I wish you were here to appreciate the way my home is slowly filling with the rich aroma of the baking fruitcake. It takes an incredible four hours to transform the gloopy mixture containing brandy-soaked fruits into a firm, heavy treat to share. At the time of writing there’s still over an hour and a half to go on the kitchen timer, so today’s pictures are just the ‘before’, the ‘after’ is still down to my oven. I’m not a very confident cook, so I always view baking as nine parts alchemy and only one part chemistry. For now all I can do is peer through the glass of the oven door and cross my fingers. The cake is so heavily clad in baking parchment and brown papers, that it’s giving little away.
They said it would rain in North Wales for my break. Thankfully they were wrong, well almost. On the one day it did pour down, we were rewarded with a glimpse of a rainbow spanning the estuary and seemingly ending at our house.
It was a wonderfully creative five days with woodland walks (so many acorns!), plenty of time to catch up and chat and a goodly amount of knitting. It was even warm enough one afternoon to knit outdoors on the big stone balcony. The stripes on my project progressed slowly and surely as the tide crept its way up the estuary. I could see down the wooded slope to the water, and just make out the tower of the ‘Camera Obscura’ marking the end of Portmeirion Village. I even baked scones in the tiny kitchen. The old oven of a rented holiday house is obviously unused to such activity and rebelled by taking almost half an hour instead of the usual 15 minutes to bake my scones. Eating a warm, if rather hard, scone and jam as the light fades on an autumn afternoon is certainly my idea of heaven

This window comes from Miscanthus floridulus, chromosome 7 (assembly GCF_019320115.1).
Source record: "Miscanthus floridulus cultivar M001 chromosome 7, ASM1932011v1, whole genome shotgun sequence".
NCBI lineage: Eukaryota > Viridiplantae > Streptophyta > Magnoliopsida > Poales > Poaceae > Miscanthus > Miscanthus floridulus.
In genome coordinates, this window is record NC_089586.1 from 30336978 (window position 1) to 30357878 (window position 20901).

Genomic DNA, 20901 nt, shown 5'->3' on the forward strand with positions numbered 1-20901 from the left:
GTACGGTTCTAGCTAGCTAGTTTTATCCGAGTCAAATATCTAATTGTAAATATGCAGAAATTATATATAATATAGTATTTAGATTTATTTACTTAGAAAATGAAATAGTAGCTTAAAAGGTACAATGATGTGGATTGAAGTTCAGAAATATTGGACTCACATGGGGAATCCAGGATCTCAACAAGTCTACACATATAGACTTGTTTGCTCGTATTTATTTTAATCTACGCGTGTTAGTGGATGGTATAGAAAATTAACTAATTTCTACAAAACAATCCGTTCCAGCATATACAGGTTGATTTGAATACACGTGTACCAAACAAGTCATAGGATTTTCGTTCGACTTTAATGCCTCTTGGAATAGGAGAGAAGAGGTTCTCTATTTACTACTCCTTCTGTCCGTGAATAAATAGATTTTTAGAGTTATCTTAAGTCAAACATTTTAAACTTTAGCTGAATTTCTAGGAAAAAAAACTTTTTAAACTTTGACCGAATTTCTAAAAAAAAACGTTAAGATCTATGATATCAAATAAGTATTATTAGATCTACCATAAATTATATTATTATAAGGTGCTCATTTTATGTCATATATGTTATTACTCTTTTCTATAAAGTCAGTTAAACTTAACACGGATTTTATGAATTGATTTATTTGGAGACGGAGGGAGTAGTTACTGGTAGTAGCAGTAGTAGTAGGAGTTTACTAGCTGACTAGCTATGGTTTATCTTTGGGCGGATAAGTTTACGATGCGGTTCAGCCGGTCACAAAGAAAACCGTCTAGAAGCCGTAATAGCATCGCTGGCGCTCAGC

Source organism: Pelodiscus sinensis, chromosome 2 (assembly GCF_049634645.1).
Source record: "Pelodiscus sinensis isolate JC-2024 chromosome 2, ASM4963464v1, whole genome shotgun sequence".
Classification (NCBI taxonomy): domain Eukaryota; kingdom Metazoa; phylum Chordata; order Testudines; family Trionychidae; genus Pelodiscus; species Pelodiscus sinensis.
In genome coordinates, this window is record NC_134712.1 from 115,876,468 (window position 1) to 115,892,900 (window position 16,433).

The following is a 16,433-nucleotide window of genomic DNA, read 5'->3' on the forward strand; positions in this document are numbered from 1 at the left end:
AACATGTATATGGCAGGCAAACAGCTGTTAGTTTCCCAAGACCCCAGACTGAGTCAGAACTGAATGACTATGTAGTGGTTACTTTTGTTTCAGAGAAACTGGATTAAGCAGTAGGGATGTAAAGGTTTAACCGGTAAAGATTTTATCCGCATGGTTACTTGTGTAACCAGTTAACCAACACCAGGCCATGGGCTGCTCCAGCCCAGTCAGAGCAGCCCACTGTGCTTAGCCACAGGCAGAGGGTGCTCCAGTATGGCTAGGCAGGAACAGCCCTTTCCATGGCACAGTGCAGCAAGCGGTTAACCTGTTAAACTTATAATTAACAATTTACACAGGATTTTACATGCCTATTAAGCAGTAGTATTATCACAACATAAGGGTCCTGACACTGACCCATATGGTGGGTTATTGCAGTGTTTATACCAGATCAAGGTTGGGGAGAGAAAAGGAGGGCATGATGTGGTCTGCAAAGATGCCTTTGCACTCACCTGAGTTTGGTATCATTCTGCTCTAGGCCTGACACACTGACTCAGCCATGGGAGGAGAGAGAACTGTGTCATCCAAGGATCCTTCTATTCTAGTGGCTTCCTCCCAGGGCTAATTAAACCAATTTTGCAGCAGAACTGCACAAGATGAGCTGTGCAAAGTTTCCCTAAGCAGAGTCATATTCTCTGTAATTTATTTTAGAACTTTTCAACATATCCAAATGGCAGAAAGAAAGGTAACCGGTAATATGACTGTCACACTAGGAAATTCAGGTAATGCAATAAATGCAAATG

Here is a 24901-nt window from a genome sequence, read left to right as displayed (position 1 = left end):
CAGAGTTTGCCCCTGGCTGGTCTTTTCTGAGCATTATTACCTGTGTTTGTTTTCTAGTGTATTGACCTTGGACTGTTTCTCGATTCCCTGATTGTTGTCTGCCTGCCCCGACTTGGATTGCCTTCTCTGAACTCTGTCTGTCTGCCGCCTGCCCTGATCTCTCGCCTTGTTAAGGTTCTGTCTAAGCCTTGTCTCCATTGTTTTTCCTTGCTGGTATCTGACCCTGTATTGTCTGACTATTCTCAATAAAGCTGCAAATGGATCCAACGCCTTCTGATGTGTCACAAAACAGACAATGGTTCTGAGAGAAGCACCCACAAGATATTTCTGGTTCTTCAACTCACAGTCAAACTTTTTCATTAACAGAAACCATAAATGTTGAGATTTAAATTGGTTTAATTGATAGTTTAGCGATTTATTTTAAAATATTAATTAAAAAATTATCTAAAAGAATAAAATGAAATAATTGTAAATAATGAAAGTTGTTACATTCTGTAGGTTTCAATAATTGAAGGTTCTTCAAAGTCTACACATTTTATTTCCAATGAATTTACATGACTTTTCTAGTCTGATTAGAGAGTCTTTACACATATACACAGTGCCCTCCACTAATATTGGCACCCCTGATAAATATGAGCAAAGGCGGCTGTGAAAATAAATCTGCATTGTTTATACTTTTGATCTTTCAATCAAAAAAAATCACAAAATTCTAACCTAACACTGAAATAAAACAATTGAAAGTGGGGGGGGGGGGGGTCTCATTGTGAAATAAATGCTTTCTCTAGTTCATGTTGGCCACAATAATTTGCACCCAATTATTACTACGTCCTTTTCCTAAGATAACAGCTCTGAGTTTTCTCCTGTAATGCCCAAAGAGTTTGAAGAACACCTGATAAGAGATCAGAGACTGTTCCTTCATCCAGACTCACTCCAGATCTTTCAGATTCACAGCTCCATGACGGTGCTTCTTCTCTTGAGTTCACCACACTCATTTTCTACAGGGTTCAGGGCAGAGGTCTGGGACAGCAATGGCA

Thank you Sir Clough Williams Ellis for opening up your crazy dream of a place for us all to share. My quest for holiday souvenirs led to the purchase of a tea towel (why is this the object of choice for so many souvenir makers? A flashback to magical moments while tackling the mundane?) and a mouse mat. It makes me smile that this wouldn’t quite have been Sir Clough’s vision for his village when he started to build back in 1925. I chose the mouse mat for the philosophy printed around the edge of the design: “Cherish the past, adorn the present, construct for the future.” I’m quite content with my mission to adorn the present.
Did you know that Friday 21st October is National Apple Day in the UK? Not an occasion I’ve celebrated in the past but it’s now definitely on my calendar since the Apple Tree Café, near Lands End, asked permission to run a workshop using the fabric apple templates from my recent project in Mollie Makes. This cosy community café and arts studio sounds like a lovely trip out. They’re hosting all sorts of apple-related events over the half term week and of course they have lots of apple cake to eat too. I’ve not visited yet but if I do I would have to try one of their lattes with apple-shaped foam. I do like it when things match.
Filed under Baking, Sewing